Josh Dulaney, Staff Writer
Posted: 09/07/2011 04:58:51 PM PDT
SAN BERNARDINO — Sticker shock and aftershocks.
In retrofitting City Hall for earthquakes, officials will need to deal with both.
It may cost up to $30 million to retrofit the 40-year-old building at 300 N. D St., according to Public Works Director Nadeem Majaj, who says the issue was one of the first brought to his attention when he took the job nearly a year ago.
“The Public Works (Department) was informed that there have been studies conducted which determined that the building needs to be retrofitted for an earthquake,” Majaj said.
Indeed, a 2007 report by engineering consultant URS Corp. concluded that the seven-story building, which houses about 400 workers in 115,000 square feet of office space, is due for a safety makeover.
“The building was determined by our project structural engineers to be structurally deficient and its non-ductile characteristics may lead to a probability of extensive structural damage and life-safety hazard during a major seismic event,” the report said.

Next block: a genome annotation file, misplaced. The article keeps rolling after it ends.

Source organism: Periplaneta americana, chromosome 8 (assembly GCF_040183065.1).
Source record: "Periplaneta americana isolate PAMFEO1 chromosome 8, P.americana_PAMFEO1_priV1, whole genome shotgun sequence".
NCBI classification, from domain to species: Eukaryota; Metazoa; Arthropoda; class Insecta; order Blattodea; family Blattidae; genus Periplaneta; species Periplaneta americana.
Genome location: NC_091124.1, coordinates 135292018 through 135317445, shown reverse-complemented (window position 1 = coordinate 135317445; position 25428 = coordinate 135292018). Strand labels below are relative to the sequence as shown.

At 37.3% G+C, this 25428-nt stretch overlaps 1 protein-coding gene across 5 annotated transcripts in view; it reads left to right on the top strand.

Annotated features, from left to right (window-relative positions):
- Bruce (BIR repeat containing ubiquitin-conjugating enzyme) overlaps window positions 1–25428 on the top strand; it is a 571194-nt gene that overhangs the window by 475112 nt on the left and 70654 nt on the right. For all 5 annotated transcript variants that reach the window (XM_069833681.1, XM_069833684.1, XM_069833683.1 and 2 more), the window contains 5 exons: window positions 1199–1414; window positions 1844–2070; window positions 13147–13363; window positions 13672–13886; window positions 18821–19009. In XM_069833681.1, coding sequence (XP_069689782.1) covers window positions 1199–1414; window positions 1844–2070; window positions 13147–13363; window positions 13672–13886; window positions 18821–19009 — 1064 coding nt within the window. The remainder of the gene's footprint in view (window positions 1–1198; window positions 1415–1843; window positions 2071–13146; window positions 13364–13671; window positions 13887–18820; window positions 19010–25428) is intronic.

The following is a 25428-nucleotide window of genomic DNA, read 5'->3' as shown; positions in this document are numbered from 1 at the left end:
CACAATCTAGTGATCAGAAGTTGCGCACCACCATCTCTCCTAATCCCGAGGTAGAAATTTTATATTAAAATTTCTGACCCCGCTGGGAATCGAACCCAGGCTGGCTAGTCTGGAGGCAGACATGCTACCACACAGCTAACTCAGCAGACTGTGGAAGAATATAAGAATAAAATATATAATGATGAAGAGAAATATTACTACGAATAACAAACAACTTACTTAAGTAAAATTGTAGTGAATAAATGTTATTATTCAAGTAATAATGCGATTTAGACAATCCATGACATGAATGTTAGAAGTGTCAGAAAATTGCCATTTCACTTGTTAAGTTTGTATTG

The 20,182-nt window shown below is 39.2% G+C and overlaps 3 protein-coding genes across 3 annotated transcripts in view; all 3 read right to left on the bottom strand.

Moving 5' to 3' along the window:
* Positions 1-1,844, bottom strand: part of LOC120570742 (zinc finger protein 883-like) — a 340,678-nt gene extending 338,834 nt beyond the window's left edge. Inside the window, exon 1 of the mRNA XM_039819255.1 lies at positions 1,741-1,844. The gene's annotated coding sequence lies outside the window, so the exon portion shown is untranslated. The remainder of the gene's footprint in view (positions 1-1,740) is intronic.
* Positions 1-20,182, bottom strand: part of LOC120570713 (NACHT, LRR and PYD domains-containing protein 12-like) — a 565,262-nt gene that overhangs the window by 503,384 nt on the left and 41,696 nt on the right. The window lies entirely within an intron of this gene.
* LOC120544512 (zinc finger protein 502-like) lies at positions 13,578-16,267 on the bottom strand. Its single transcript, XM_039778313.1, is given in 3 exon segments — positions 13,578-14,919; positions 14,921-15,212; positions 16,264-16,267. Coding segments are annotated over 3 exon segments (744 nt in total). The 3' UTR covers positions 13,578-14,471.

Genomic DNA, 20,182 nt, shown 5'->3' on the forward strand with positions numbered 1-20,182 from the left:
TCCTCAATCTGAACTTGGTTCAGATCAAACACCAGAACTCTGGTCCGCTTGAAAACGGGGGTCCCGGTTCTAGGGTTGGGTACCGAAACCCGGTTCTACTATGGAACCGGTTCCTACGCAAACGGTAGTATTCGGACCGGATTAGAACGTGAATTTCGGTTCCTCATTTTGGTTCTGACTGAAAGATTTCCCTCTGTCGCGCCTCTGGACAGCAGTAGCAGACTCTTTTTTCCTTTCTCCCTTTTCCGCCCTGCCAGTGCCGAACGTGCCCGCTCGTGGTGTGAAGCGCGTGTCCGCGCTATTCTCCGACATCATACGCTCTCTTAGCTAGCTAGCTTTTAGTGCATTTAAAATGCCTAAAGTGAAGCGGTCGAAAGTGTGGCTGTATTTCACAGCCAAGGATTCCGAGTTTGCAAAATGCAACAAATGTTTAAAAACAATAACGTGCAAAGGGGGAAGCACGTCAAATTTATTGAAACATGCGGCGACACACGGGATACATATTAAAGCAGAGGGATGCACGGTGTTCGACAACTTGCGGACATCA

Civil engineers say non-ductile concrete buildings are extremely susceptible to earthquake damage because they employ rigid concrete frames that don’t flex when the ground begins to shake.
But a city that doesn’t have enough money to keep all the street lights on may have a hard time finding the cash to conduct the initial studies needed to see what it will take to retrofit the structure.
“We haven’t been able to identify a source of funding,” Majaj said. “Once we identify funding, I would think (it would cost) upward from $50,000 to $100,000 to do an adequate study.”
According to Majaj, the building faces two issues that make it susceptible to earthquake damage.
The first is whether it has the structural capacity to withstand lateral seismic activity during a high-magnitude earthquake.
The columns on which City Hall stands dig deep below the basement, Majaj said.
“If it flexes, will the columns break? That’s what we need to study,” Majaj said.
Experts say seismology studies have vastly improved in the last 40 years. When you factor in that design codes have been modified to a stricter level, cities are wise to take a second look at their older structures, they say.
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